Reflections on the Indian Ocean
It’s exciting to be heading back into the Indian Ocean with Coral Expeditions, on many, many levels. From a purely personal perspective, the Indian Ocean was the scene of life-changing experiences when I was a young traveller, that set me on compass bearings I’m still following today.
While the Indian Ocean washes right up against Australia’s western shores, I think for many of us there is a limited understanding of just what this complex oceanic world encompasses, what its world-changing significance has been, and continues to be.
The Indian Ocean region is one of huge geographical and cultural diversity. It is an amazing region of tropic and temperate sea lanes, trade winds and monsoon seasons, islands, archipelagos and wildly different continental shores. There is no better way of experiencing this than by small expedition ship, as seaborn trade and cultural interchange has been its essence for thousands of years.
As a mariner-turned-historian, I’ve long been fascinated by the Indian Ocean’s role in creating our modern globalised world.
Indeed, it is the region where globalisation was invented. Right across the Indian Ocean, ancient ships of diverse cultures exchanged precious and exotic commodities over networks that stretched all around the known world. From the far east and South East Asia, via Sri Lanka and India to the coasts of Africa, the Red Sea and reaching Europe through the Mediterranean.
This is the reason we can find ancient Greek and Roman artefacts on the shores of India, and why cloves from the Spice Islands carbon-dated back thousands of years have been dug up by archaeologists excavating Syrian ruins. They were part of a lively trade that included silks and ceramics, nutmegs and peppers, ivory and gemstones, peacocks and temple dancers.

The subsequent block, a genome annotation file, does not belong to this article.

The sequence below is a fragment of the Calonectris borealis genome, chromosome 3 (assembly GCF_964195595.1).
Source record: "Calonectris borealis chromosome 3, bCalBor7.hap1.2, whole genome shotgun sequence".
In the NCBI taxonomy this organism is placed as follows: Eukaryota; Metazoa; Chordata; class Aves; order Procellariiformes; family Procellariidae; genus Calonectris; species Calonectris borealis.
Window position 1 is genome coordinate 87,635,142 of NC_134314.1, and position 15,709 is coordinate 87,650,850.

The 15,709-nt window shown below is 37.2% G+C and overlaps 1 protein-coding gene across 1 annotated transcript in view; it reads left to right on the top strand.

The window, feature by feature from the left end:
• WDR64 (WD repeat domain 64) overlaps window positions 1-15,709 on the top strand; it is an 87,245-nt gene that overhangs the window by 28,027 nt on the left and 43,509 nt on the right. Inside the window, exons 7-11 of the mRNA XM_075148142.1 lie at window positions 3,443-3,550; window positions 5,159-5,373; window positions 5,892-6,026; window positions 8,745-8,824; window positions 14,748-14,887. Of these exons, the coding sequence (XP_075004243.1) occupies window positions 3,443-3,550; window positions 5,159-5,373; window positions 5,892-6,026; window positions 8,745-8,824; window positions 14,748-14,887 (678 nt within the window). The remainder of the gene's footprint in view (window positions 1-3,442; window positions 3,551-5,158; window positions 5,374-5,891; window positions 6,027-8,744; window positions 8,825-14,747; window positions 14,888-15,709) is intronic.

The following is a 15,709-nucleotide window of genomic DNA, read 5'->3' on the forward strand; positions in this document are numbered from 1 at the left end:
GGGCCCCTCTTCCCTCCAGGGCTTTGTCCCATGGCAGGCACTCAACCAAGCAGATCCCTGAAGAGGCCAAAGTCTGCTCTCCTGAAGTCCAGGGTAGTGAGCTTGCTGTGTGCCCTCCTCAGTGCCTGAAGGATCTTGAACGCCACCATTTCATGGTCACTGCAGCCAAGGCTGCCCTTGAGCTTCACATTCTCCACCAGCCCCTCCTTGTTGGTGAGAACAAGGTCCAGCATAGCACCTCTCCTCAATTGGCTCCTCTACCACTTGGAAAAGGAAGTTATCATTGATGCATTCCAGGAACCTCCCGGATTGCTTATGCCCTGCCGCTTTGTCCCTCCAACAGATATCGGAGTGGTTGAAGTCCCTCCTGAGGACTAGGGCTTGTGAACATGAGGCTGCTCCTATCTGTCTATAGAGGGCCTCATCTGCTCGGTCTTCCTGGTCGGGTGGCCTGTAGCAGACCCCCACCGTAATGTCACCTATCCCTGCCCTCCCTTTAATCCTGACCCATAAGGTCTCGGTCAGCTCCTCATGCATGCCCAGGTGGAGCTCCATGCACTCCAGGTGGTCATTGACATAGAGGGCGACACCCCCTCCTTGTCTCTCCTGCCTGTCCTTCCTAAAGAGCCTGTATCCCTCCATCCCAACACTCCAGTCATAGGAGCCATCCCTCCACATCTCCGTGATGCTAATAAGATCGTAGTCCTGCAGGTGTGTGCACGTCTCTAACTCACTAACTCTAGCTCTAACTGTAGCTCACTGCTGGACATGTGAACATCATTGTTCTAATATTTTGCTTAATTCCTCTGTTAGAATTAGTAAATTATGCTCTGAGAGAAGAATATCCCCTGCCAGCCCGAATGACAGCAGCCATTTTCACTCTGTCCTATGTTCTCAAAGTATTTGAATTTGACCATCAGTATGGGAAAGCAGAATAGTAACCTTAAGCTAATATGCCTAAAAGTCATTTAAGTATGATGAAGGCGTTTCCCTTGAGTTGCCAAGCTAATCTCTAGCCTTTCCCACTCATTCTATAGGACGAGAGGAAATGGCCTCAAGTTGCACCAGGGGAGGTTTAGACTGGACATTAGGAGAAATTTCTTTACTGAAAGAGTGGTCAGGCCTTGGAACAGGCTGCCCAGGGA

Exchanged along those same sea lanes were transformative religions, philosophies and arts that gave rise to entirely new civilisations. First came Buddhism and Hinduism, followed by the variants of Islam. Relative latecomers, Catholic and Protestant Christianity arose just 500 years ago with the arrival of Portuguese, Dutch and English voyagers.
The Europeans arrived intent on dominating sea trades, resulting in the Indian Ocean being the stage on which the rise of the West first played out.
We’ll meet all of these influences in the Straits of Malacca, where a Coral Expeditions voyage starts with visits to Singapore, Penang and Aceh. This, in a literal sense, is the maritime crossroads of both the ancient and modern worlds and fantastic introduction to the diversity of cultures, religions and cuisines of the Indian Ocean.
I for one can’t wait to revisit Malacca and Penang, not just to enjoy their kaleidoscope of temples, mosques, cathedrals and forts but to relish the fabulous fare known variously as Straits, Peranakan or Nonya cuisine. A fusion of Chinese and Malay, these foods blend many of the flavours and spices that originated at this end of the Indian Ocean. Additionally, Tamil (southern Indian), Arab and Persian influences tempt our tastebuds in these parts.